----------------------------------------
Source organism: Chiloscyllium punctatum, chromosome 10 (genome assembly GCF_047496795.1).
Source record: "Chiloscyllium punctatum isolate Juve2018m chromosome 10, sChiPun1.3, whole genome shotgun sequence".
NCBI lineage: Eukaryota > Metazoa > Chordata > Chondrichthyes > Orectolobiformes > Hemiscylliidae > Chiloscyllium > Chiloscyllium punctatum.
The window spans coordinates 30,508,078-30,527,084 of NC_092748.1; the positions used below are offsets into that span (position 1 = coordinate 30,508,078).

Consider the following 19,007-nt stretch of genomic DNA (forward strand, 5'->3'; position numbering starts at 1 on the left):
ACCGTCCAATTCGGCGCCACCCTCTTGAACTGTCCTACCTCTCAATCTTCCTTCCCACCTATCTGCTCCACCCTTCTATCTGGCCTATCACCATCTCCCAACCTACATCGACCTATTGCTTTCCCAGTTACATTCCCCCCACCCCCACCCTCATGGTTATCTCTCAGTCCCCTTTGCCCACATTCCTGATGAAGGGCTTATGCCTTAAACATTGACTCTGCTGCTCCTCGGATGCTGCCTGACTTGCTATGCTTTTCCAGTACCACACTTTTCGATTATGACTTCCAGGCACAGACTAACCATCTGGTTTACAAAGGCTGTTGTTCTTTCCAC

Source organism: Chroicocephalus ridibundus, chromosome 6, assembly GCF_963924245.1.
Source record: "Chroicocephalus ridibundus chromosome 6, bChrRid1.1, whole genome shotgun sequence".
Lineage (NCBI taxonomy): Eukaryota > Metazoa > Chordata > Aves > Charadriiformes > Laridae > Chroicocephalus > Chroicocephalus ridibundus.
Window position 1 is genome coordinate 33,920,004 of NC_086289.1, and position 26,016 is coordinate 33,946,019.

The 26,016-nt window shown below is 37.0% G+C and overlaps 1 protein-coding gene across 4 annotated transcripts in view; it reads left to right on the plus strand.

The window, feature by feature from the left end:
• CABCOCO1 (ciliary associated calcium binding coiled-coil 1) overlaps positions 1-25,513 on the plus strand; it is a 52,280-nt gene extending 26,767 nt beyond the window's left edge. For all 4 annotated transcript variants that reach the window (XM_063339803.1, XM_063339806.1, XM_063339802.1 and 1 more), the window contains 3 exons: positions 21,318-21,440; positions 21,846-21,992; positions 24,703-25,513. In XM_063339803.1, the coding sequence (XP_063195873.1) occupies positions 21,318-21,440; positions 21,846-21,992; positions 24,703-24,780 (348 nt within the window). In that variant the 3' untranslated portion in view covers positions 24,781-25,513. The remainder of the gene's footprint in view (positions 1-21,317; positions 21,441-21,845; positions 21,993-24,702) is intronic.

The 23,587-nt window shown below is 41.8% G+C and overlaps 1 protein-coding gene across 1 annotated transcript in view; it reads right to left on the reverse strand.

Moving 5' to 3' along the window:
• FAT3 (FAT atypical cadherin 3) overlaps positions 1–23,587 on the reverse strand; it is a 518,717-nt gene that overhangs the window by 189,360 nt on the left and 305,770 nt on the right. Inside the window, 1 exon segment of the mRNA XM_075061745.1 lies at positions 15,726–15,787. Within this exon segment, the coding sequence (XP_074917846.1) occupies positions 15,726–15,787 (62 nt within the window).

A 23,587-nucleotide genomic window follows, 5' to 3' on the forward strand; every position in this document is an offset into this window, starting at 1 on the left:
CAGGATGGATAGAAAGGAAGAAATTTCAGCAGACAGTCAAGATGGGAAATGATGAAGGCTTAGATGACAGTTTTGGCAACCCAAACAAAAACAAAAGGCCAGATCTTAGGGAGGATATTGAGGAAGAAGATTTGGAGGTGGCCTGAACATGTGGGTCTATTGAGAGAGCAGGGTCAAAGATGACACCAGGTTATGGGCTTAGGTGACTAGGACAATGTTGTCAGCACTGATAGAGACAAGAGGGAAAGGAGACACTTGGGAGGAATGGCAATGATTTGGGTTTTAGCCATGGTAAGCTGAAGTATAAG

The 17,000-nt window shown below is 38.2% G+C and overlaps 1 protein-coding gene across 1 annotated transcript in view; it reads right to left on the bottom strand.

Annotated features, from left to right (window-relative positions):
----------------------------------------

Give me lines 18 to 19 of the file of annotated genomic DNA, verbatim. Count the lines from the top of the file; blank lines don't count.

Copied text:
CAGGATGGATAGAAAGGAAGAAATTTCAGCAGACAGTCAAGATGGGAAATGATGAAGGCTTAGATGACAGTTTTGGCAACCCAAACAAAAACAAAAGGCCAGATCTTAGGGAGGATATTGAGGAAGAAGATTTGGAGGTGGCCTGAACATGTGGGTCTATTGAGAGAGCAGGGTCAAAGATGACACCAGGTTATGGGCTTAGGTGACTAGGACAATGTTGTCAGCACTGATAGAGACAAGAGGGAAAGGAGACACTTGGGAGGAATGGCAATGATTTGGGTTTTAGCCATGGTAAGCTGAAGTATAAG

The 17,000-nt window shown below is 38.2% G+C and overlaps 1 protein-coding gene across 1 annotated transcript in view; it reads right to left on the bottom strand.